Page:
15 May, 2021

A Shortcut To Hydro Bombs

Himachal walks the tightrope to power its development with wider roads and hydel electricity at the cost of millions of trees and a reshaped topography. Are the ecological pitfalls accounted for?

Photograph by Sumit Mahar
A Shortcut To Hydro Bombs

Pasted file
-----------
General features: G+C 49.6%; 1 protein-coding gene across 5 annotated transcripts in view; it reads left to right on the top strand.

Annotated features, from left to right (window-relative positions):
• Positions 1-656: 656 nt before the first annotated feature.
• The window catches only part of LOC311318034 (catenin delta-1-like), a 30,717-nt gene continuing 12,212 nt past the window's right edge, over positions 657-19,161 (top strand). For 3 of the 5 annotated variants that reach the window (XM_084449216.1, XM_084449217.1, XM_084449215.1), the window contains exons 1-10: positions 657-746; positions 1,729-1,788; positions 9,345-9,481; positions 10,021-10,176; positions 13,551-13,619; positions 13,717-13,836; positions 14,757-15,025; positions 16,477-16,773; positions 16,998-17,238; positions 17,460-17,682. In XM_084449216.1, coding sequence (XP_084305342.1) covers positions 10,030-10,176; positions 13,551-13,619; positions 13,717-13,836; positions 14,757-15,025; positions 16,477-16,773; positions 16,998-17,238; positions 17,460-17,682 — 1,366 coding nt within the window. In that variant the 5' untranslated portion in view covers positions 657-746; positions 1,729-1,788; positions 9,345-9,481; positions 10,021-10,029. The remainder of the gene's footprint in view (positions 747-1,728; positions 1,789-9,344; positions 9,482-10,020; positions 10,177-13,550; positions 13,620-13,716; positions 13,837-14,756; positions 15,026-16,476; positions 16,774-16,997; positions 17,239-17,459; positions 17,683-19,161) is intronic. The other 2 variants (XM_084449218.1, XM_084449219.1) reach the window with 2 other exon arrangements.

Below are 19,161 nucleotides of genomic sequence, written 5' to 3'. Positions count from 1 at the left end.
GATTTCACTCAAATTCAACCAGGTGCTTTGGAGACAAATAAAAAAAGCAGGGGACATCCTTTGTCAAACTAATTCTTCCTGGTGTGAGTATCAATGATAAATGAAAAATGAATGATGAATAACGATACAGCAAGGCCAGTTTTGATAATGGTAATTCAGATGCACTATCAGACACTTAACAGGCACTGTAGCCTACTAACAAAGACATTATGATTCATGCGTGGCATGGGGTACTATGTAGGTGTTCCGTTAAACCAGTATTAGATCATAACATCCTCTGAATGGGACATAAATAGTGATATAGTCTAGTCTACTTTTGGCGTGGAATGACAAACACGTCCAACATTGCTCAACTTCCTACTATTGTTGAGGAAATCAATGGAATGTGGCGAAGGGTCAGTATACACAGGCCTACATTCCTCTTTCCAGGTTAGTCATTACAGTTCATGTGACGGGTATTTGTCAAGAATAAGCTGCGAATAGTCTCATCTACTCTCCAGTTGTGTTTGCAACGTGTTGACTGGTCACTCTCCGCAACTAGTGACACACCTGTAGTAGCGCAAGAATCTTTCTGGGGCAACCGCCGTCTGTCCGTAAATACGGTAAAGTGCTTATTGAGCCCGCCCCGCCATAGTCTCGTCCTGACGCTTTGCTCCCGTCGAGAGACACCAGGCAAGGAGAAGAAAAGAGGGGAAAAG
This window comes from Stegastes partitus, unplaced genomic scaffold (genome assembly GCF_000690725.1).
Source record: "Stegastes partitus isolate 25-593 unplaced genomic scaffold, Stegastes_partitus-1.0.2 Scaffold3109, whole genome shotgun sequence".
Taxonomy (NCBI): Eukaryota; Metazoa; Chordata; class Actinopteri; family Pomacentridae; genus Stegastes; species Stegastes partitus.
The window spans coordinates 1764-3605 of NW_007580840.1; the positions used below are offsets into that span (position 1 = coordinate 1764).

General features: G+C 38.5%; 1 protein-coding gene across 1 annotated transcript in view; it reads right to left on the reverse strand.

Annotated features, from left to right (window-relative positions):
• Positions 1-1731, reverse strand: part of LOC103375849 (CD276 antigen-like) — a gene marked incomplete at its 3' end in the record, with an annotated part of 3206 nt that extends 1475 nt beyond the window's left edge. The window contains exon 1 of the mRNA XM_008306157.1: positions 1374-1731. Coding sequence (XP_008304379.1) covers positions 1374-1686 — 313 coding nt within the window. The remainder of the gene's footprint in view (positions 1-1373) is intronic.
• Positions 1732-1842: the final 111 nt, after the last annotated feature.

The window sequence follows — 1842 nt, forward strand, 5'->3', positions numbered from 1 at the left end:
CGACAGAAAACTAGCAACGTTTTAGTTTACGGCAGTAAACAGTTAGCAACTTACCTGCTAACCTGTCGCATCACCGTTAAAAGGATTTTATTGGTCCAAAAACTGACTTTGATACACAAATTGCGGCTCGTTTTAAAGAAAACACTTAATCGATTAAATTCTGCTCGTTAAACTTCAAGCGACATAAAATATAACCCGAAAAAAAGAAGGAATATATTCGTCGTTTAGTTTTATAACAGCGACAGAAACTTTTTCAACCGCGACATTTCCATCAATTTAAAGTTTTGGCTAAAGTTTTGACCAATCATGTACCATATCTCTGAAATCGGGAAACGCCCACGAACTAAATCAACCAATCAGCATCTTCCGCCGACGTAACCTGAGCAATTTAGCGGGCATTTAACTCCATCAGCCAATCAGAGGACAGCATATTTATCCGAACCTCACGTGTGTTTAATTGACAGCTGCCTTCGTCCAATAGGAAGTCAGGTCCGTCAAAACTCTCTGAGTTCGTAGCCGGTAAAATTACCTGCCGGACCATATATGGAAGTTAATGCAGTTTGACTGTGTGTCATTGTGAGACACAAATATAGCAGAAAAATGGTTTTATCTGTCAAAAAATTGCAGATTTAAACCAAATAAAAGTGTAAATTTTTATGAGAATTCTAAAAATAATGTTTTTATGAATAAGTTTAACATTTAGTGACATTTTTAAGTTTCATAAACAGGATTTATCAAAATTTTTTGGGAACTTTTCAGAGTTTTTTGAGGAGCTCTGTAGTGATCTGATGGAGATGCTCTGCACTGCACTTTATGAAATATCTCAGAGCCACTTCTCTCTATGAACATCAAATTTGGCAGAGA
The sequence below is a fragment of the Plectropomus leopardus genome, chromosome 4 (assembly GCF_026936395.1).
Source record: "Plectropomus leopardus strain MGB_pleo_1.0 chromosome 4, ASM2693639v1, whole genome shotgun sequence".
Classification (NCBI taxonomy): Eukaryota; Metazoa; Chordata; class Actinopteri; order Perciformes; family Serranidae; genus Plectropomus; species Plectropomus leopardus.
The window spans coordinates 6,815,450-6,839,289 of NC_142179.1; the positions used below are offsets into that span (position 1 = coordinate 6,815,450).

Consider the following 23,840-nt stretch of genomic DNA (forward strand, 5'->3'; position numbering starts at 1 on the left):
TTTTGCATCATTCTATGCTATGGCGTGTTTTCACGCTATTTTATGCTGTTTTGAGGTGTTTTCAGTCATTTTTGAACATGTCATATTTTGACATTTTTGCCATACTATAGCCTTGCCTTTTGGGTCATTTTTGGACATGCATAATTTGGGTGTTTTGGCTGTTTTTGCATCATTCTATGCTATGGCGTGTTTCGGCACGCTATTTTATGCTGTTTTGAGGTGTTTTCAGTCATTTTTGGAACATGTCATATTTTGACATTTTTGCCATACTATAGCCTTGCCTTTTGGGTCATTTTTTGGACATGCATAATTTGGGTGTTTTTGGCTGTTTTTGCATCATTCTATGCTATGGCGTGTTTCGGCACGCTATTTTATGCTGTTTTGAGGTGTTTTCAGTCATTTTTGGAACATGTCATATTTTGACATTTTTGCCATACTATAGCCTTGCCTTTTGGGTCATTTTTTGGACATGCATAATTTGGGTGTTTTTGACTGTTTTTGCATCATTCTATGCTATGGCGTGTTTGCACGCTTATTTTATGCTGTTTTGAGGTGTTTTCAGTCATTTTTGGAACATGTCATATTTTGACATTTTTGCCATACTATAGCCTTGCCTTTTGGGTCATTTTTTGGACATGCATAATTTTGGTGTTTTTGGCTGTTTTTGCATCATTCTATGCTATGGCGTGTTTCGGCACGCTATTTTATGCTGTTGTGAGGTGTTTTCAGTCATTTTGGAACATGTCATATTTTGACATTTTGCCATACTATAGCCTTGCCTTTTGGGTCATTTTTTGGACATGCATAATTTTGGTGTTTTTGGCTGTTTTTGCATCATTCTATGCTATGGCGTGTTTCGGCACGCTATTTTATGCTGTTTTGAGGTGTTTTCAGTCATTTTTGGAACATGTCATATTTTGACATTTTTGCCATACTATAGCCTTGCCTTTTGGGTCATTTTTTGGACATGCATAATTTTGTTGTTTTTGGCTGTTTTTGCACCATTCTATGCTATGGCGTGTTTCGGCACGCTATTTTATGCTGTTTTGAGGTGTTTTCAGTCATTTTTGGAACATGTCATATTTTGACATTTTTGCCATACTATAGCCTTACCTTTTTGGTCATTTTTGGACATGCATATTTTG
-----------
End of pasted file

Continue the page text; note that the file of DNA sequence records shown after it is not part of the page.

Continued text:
Up in the mountains of Himachal Pradesh the traffic stands at a fork. Ahead are two roads, one parading a rich promise, the other flashing ominous signs of an apocalypse. The one tailgating the political will to harness the state’s natural resources ­sustainably for economic growth has the Supreme Court’s go-ahead. The top court cleared 605 projects in the state on February 15, the green light for men in hi-vis jackets and work helmets to press forward with their equipment—shovels, bulldozers, jackhammers and dynamites for stubborn rocks and clay, and chainsaws for millions of trees standing on the way. There are dams to be built to extract electricity; there are roads to be widened for lorry convoys to efficiently ship apples and fruits of labour of farmers in far-flung valleys and hillsides to markets in the nation’s ravenous plains. There is money to be made. The ancient rocks and their sentinel deodars and pines are roadblocks in cold projections of political-economists. But not for environment experts, the rocks and trees are the foundation of the...

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